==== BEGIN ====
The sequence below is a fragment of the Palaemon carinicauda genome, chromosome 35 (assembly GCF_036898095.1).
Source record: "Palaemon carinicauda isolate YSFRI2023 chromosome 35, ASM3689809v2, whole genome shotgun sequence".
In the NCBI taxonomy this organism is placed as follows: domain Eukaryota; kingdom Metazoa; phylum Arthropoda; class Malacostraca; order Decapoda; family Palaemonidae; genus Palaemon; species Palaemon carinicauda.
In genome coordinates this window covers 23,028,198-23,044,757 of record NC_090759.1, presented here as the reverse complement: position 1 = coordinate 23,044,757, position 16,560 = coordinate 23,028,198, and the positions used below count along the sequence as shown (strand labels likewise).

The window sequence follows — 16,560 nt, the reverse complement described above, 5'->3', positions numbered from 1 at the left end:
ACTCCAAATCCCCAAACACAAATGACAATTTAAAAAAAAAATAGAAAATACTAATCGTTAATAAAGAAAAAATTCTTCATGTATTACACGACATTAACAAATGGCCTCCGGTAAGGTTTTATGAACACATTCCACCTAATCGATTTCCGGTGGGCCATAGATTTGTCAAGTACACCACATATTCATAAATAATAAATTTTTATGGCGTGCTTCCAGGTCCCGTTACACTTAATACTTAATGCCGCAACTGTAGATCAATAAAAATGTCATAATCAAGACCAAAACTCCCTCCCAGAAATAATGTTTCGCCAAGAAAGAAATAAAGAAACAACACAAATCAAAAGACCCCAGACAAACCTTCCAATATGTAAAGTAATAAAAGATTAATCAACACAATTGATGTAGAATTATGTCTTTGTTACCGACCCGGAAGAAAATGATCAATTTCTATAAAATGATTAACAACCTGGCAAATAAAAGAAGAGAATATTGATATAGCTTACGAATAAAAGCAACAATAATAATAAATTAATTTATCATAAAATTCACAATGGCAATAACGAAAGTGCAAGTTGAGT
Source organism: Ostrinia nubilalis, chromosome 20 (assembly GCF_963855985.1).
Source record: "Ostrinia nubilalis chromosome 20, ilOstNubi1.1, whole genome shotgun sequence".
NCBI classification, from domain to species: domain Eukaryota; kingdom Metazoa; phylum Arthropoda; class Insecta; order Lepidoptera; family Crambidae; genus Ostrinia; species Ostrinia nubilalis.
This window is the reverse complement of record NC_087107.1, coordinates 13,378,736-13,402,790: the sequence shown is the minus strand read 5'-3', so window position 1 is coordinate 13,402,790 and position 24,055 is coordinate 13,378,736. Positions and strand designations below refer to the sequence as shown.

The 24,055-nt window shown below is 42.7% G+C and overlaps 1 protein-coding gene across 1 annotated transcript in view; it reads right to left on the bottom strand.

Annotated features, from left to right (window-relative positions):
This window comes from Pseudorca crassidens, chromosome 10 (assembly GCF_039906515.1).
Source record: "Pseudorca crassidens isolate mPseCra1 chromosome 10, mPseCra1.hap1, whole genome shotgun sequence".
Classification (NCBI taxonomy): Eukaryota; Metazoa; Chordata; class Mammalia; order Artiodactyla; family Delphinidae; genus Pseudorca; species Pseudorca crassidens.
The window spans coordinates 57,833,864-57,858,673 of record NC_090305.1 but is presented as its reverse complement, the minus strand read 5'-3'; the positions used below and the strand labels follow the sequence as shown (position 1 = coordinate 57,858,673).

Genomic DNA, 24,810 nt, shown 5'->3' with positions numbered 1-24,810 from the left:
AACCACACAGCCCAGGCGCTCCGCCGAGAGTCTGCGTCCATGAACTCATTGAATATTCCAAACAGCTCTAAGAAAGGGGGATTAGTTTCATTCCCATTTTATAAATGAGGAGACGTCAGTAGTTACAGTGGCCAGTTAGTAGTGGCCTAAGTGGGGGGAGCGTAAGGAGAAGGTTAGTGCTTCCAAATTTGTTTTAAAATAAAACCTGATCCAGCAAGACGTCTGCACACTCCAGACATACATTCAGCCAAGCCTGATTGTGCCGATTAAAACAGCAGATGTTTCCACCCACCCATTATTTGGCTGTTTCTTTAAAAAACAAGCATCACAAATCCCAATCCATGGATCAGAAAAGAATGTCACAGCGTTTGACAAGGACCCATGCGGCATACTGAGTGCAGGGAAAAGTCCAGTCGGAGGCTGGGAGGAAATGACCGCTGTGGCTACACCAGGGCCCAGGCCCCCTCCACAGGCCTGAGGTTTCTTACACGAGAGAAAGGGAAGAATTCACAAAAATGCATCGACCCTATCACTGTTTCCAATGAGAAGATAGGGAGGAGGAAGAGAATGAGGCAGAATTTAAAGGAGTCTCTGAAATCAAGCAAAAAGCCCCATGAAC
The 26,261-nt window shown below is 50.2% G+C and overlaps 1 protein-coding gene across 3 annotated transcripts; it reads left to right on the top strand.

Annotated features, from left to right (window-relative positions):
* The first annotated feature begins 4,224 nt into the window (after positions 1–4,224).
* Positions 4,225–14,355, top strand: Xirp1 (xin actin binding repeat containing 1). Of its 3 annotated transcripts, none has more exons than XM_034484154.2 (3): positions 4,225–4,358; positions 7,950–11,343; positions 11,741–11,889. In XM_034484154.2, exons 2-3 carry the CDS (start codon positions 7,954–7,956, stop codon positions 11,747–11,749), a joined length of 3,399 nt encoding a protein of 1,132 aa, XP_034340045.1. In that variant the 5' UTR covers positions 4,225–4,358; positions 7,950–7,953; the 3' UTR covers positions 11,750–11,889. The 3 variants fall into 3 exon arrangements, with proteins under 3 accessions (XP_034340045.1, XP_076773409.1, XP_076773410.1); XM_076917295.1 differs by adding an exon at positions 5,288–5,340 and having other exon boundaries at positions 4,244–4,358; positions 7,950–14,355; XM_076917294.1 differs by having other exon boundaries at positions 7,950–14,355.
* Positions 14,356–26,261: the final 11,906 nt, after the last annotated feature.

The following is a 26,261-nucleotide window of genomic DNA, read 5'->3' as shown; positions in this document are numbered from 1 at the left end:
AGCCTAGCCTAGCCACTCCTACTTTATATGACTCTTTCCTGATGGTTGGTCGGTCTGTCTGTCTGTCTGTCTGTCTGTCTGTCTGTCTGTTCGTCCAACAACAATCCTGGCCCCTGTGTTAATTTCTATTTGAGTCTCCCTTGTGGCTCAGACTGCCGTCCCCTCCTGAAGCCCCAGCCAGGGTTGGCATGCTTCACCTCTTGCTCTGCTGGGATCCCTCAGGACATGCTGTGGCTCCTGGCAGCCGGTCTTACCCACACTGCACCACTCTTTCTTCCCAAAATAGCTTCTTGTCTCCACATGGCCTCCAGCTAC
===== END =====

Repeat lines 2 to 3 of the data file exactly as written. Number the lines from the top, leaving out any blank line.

Source record: "Palaemon carinicauda isolate YSFRI2023 chromosome 35, ASM3689809v2, whole genome shotgun sequence".
In the NCBI taxonomy this organism is placed as follows: domain Eukaryota; kingdom Metazoa; phylum Arthropoda; class Malacostraca; order Decapoda; family Palaemonidae; genus Palaemon; species Palaemon carinicauda.